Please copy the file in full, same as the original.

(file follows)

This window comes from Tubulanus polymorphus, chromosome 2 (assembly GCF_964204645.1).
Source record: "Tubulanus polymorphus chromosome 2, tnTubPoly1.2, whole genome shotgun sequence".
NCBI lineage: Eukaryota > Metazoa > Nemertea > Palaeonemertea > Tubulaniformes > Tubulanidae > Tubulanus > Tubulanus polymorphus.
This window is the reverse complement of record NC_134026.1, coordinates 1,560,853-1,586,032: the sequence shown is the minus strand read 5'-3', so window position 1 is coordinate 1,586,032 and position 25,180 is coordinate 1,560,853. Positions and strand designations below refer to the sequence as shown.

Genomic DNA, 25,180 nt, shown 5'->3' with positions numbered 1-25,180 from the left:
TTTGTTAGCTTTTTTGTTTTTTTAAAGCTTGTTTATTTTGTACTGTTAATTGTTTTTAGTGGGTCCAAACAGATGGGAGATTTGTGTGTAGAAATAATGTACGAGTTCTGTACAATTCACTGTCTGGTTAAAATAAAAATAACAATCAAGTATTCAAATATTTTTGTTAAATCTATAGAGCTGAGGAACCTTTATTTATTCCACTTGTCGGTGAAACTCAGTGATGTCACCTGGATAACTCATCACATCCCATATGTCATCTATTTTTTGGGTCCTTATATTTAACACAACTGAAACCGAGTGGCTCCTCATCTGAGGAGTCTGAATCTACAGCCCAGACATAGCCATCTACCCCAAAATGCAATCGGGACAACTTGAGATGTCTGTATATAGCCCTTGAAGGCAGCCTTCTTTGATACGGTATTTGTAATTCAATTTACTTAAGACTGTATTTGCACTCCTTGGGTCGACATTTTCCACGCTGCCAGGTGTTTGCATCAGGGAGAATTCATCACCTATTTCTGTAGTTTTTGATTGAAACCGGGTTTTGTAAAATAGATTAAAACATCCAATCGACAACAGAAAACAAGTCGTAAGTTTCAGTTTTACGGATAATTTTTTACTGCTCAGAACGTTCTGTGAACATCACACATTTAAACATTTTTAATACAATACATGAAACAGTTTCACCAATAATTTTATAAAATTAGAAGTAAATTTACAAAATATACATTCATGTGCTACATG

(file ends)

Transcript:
This window comes from Tubulanus polymorphus, chromosome 2 (assembly GCF_964204645.1).
Source record: "Tubulanus polymorphus chromosome 2, tnTubPoly1.2, whole genome shotgun sequence".
NCBI lineage: Eukaryota > Metazoa > Nemertea > Palaeonemertea > Tubulaniformes > Tubulanidae > Tubulanus > Tubulanus polymorphus.
This window is the reverse complement of record NC_134026.1, coordinates 1,560,853-1,586,032: the sequence shown is the minus strand read 5'-3', so window position 1 is coordinate 1,586,032 and position 25,180 is coordinate 1,560,853. Positions and strand designations below refer to the sequence as shown.

Genomic DNA, 25,180 nt, shown 5'->3' with positions numbered 1-25,180 from the left:
TTTGTTAGCTTTTTTGTTTTTTTAAAGCTTGTTTATTTTGTACTGTTAATTGTTTTTAGTGGGTCCAAACAGATGGGAGATTTGTGTGTAGAAATAATGTACGAGTTCTGTACAATTCACTGTCTGGTTAAAATAAAAATAACAATCAAGTATTCAAATATTTTTGTTAAATCTATAGAGCTGAGGAACCTTTATTTATTCCACTTGTCGGTGAAACTCAGTGATGTCACCTGGATAACTCATCACATCCCATATGTCATCTATTTTTTGGGTCCTTATATTTAACACAACTGAAACCGAGTGGCTCCTCATCTGAGGAGTCTGAATCTACAGCCCAGACATAGCCATCTACCCCAAAATGCAATCGGGACAACTTGAGATGTCTGTATATAGCCCTTGAAGGCAGCCTTCTTTGATACGGTATTTGTAATTCAATTTACTTAAGACTGTATTTGCACTCCTTGGGTCGACATTTTCCACGCTGCCAGGTGTTTGCATCAGGGAGAATTCATCACCTATTTCTGTAGTTTTTGATTGAAACCGGGTTTTGTAAAATAGATTAAAACATCCAATCGACAACAGAAAACAAGTCGTAAGTTTCAGTTTTACGGATAATTTTTTACTGCTCAGAACGTTCTGTGAACATCACACATTTAAACATTTTTAATACAATACATGAAACAGTTTCACCAATAATTTTATAAAATTAGAAGTAAATTTACAAAATATACATTCATGTGCTACATG